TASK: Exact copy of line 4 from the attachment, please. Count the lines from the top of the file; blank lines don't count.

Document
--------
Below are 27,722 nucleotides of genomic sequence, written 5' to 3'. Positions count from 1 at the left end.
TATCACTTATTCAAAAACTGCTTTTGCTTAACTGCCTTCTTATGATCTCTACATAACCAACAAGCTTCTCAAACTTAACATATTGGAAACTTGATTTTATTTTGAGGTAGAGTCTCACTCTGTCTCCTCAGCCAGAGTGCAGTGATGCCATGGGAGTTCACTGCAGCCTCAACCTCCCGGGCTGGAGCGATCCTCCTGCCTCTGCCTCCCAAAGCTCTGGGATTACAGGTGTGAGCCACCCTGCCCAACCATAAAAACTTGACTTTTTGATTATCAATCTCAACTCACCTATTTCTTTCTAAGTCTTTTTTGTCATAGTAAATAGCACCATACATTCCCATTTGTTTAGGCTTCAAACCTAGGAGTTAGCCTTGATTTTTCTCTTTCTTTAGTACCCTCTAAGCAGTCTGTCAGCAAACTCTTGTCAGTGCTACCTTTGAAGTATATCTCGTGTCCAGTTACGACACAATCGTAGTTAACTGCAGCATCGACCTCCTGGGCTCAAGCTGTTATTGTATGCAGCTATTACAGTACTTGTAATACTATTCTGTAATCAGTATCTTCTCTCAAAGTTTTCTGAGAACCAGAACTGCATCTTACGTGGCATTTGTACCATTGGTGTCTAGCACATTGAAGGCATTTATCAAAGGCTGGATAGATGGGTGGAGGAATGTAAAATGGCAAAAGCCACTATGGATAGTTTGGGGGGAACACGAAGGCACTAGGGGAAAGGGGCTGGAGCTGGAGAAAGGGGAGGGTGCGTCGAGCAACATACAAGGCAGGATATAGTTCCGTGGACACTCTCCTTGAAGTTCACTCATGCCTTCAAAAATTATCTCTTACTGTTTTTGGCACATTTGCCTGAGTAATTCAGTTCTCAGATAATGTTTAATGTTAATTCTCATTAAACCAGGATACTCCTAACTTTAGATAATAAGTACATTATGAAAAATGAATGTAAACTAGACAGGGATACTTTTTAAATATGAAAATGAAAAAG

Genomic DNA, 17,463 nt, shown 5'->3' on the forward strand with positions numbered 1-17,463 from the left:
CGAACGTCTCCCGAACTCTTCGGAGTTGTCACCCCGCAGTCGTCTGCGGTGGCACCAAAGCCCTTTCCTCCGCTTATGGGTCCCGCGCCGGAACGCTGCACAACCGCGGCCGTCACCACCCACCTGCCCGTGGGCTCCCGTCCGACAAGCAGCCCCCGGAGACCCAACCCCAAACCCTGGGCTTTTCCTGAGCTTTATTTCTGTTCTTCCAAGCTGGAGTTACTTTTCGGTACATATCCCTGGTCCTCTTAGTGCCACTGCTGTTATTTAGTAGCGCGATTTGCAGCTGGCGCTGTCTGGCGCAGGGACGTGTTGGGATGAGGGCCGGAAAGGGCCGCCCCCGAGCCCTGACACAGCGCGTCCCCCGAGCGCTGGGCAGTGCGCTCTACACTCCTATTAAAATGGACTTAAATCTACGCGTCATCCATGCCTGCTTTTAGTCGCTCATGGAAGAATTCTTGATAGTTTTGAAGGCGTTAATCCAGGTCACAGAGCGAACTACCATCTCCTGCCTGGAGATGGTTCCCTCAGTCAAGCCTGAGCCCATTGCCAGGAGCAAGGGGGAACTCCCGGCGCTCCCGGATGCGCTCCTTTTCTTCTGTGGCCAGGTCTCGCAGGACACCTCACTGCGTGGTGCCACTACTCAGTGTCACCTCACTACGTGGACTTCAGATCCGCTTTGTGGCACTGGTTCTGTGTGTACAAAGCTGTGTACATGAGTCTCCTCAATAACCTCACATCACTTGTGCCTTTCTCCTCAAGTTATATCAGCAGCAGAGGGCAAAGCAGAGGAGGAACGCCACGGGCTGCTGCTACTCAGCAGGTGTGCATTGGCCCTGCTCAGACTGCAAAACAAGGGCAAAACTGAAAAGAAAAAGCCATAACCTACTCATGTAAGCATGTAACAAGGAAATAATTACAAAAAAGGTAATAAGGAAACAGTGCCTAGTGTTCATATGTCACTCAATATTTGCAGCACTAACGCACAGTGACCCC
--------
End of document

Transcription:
CGAACGTCTCCCGAACTCTTCGGAGTTGTCACCCCGCAGTCGTCTGCGGTGGCACCAAAGCCCTTTCCTCCGCTTATGGGTCCCGCGCCGGAACGCTGCACAACCGCGGCCGTCACCACCCACCTGCCCGTGGGCTCCCGTCCGACAAGCAGCCCCCGGAGACCCAACCCCAAACCCTGGGCTTTTCCTGAGCTTTATTTCTGTTCTTCCAAGCTGGAGTTACTTTTCGGTACATATCCCTGGTCCTCTTAGTGCCACTGCTGTTATTTAGTAGCGCGATTTGCAGCTGGCGCTGTCTGGCGCAGGGACGTGTTGGGATGAGGGCCGGAAAGGGCCGCCCCCGAGCCCTGACACAGCGCGTCCCCCGAGCGCTGGGCAGTGCGCTCTACACTCCTATTAAAATGGACTTAAATCTACGCGTCATCCATGCCTGCTTTTAGTCGCTCATGGAAGAATTCTTGATAGTTTTGAAGGCGTTAATCCAGGTCACAGAGCGAACTACCATCTCCTGCCTGGAGATGGTTCCCTCAGTCAAGCCTGAGCCCATTGCCAGGAGCAAGGGGGAACTCCCGGCGCTCCCGGATGCGCTCCTTTTCTTCTGTGGCCAGGTCTCGCAGGACACCTCACTGCGTGGTGCCACTACTCAGTGTCACCTCACTACGTGGACTTCAGATCCGCTTTGTGGCACTGGTTCTGTGTGTACAAAGCTGTGTACATGAGTCTCCTCAATAACCTCACATCACTTGTGCCTTTCTCCTCAAGTTATATCAGCAGCAGAGGGCAAAGCAGAGGAGGAACGCCACGGGCTGCTGCTACTCAGCAGGTGTGCATTGGCCCTGCTCAGACTGCAAAACAAGGGCAAAACTGAAAAGAAAAAGCCATAACCTACTCATGTAAGCATGTAACAAGGAAATAATTACAAAAAAGGTAATAAGGAAACAGTGCCTAGTGTTCATATGTCACTCAATATTTGCAGCACTAACGCACAGTGACCCC